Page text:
If you're putting your attention on the negative news, then that thing is going to seem bigger. It's going to grow. If you're putting your attention on gossip and negative energy and negative thoughts and suspicion about other people, then guess what? That suspicion is going to grow. Those negative thoughts are going to grow. That poor relationship with those people is going to get worse. If you put your attention on that fight you just had or that argument you just had, energy is going to flow towards that thing and that thing is going to become more impactful, more significant, heavier on your heart, where attention goes, energy flows, and that thing grows, therefore.
Use your attention deliberately. Be deliberate about where you put your attention. Be intentional about where you put your attention. What I submit to you is for you first to try. Five, four, three, two, one. Try it. When you experience a negative emotion that you think might be negatively impacting you. Right. Sometimes negative emotions are important and they're actually good to have. But if it becomes excessive, then you try. Five, four, three, two, one. Look for five things you can see and actually experience each one. Experience visualizing or seeing that thing in the moment. And then move through all the senses. Four things that you can hear. Three things that you can feel. March through the senses and actually experience each one. Your first task is when you're feeling a negative emotion that is also having a negative impact. Try five, four, three, two, one. In the days ahead. Try it. By the way, you don't even need a negative emotion. You can just try it and notice that you actually feel a little calmer. Even if you think you're not stressed right now.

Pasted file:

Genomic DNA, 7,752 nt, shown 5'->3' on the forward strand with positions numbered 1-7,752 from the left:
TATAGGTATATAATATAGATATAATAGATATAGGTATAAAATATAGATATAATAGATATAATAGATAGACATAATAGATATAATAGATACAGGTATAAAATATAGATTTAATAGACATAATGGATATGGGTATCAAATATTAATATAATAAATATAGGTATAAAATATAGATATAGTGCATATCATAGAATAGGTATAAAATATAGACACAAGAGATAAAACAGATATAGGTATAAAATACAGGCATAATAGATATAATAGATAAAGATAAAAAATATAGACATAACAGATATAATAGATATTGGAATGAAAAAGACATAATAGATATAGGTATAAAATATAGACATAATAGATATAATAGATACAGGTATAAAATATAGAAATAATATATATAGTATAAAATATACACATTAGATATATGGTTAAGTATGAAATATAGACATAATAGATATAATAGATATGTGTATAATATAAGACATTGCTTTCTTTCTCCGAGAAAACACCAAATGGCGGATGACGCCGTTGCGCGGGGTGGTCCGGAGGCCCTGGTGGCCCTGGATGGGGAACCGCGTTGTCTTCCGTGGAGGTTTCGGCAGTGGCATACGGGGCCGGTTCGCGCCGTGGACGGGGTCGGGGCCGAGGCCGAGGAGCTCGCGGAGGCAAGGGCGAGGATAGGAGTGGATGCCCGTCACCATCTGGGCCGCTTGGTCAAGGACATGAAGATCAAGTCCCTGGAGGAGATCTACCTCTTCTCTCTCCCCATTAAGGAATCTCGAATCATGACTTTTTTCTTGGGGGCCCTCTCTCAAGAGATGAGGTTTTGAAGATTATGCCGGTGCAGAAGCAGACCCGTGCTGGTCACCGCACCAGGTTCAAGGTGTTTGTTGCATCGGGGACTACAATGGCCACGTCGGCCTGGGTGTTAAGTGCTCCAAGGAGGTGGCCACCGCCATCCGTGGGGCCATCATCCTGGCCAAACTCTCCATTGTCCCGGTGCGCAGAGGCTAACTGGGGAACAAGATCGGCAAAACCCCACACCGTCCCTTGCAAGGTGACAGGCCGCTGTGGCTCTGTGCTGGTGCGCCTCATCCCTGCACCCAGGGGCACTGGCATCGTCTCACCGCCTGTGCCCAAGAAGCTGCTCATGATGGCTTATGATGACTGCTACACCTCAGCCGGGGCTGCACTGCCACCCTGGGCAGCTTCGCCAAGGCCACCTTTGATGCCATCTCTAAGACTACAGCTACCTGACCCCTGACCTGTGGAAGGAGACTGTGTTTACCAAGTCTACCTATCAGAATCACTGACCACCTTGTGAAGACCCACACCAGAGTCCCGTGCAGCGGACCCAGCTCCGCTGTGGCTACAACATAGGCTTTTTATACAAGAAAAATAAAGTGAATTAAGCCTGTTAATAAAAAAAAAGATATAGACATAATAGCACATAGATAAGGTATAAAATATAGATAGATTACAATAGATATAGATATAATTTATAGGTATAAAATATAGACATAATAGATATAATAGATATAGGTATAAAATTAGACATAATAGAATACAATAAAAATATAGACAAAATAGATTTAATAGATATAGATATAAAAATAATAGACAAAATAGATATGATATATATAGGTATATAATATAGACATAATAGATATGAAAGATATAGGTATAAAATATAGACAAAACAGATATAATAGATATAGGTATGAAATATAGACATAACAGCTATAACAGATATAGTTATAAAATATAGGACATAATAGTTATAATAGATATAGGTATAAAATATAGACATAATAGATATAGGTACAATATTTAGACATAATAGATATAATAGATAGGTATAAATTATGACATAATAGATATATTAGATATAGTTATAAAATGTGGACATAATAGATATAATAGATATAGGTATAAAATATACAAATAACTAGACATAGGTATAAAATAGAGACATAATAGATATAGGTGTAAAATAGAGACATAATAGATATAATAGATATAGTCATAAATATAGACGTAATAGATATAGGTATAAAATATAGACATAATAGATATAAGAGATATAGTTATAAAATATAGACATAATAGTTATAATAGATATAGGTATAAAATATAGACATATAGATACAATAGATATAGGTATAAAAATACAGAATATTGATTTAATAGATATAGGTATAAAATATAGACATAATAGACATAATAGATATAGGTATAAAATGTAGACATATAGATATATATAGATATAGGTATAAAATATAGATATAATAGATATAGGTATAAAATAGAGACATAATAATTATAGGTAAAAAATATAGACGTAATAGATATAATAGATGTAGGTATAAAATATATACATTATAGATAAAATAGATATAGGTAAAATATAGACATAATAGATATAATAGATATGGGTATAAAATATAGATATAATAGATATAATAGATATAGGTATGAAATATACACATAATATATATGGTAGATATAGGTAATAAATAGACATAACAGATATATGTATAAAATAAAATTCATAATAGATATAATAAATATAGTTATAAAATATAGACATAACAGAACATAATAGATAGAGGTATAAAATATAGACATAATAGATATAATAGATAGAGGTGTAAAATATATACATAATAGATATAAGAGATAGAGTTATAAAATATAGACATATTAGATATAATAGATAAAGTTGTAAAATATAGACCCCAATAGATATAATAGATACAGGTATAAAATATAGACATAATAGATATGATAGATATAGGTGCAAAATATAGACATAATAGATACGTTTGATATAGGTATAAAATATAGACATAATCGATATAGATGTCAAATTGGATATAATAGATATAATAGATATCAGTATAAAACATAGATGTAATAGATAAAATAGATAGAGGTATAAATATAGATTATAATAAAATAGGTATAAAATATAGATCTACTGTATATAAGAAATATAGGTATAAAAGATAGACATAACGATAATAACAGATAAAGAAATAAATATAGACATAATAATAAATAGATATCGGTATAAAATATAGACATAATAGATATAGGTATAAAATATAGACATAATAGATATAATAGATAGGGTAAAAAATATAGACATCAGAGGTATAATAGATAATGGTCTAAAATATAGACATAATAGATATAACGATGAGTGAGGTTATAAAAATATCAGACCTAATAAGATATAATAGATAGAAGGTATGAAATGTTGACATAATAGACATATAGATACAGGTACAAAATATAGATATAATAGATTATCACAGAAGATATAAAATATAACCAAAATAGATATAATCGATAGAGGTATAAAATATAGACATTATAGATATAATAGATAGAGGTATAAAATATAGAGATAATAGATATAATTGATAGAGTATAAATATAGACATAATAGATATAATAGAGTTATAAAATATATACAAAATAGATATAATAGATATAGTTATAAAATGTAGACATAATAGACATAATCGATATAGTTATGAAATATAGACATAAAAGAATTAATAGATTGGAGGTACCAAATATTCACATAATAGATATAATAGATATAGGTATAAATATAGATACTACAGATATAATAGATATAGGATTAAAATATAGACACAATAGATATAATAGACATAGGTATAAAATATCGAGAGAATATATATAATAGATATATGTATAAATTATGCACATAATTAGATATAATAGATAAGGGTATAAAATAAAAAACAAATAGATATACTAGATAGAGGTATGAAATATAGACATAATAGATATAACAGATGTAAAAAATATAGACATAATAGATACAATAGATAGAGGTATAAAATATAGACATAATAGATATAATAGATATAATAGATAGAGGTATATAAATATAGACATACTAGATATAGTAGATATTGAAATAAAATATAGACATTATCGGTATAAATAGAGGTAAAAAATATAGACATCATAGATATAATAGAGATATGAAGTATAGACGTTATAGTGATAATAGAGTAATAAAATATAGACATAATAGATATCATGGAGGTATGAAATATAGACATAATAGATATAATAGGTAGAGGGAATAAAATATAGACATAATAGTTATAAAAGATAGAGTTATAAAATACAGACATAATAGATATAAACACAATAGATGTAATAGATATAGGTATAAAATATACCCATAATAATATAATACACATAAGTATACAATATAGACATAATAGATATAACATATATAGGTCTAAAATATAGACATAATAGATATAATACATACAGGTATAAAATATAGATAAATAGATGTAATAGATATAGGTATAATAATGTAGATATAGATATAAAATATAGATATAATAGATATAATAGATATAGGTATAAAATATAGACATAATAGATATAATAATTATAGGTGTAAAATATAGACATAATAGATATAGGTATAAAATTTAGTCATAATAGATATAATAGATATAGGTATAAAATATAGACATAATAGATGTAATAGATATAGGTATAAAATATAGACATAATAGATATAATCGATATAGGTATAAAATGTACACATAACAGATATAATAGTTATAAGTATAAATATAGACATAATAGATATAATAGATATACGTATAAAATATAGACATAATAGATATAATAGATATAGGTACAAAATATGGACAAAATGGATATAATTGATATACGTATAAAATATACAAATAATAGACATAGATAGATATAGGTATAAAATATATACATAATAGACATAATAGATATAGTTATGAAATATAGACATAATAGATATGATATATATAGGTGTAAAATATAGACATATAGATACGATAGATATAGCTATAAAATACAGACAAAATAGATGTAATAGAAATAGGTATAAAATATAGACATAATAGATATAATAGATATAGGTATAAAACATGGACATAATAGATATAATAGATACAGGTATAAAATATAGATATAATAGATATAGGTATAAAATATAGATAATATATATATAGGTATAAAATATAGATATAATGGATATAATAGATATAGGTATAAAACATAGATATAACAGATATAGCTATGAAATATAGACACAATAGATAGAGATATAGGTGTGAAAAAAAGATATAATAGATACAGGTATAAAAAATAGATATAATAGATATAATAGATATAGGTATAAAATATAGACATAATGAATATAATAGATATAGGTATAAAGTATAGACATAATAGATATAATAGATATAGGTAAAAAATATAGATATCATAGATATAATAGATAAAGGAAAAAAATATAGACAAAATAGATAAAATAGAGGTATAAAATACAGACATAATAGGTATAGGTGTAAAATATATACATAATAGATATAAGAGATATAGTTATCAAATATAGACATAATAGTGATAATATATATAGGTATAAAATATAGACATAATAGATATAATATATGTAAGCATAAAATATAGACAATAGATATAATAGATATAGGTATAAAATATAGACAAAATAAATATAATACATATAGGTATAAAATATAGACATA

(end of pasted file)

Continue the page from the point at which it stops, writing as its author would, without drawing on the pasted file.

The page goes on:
Just try it. Look around the room. Five things you can see. Pick one, experience it. Pick another. Experience it. Pick another. Experience it. Go through it. Try it. Two other things I want you to do. I want you to ask yourself, where are you spending your attention? Spending your attention. Where are you spending it? Now, that's not usually a verb we use for attention. But I want you to think of it that way. Where are you spending your attention? Pay attention to those and ask yourself, is that wise? Are those good for me? Are those beneficial? Are those helpful for me or for my relationships or for how I serve the world? If not, find a way to reduce them or cut them off. Now another follow-up question. Where are you investing your attention? Where might you invest your attention? Investing your attention into something that is growth oriented. Something that is productive. Something that you know. Podcasts like this one. Books that help you grow. Read some books. Where are you putting your attention? Where are you investing your attention? Where are you spending it? Where is it not benefiting you? That's where you're spending it. Where are you investing it? That's where it's benefiting you. Every input counts. So beware of negative anxiety-producing news where the world is ending every 5 minutes, where somebody is dying and there's a mass shooting and there's this negative stuff going on in politics and there's this war in the world and there's this oppression going on, that negative news coming in. Even if you're one of those people that thinks I can have the TV on or something on in the background of some radio show or something in the background because I need background noise will pick different background noise, pick beneficial background noise, pick something that is motivational, something that is good for you, something that is growth-oriented as background noise.
Not the local news, not the world news, not some dysfunctional talk show. Put something good on every input counts. Everything coming in through your ears, everything coming in through your eyes. So be intentional about where you put your attention. I hope you find this helpful. Try five, four, three, two, one.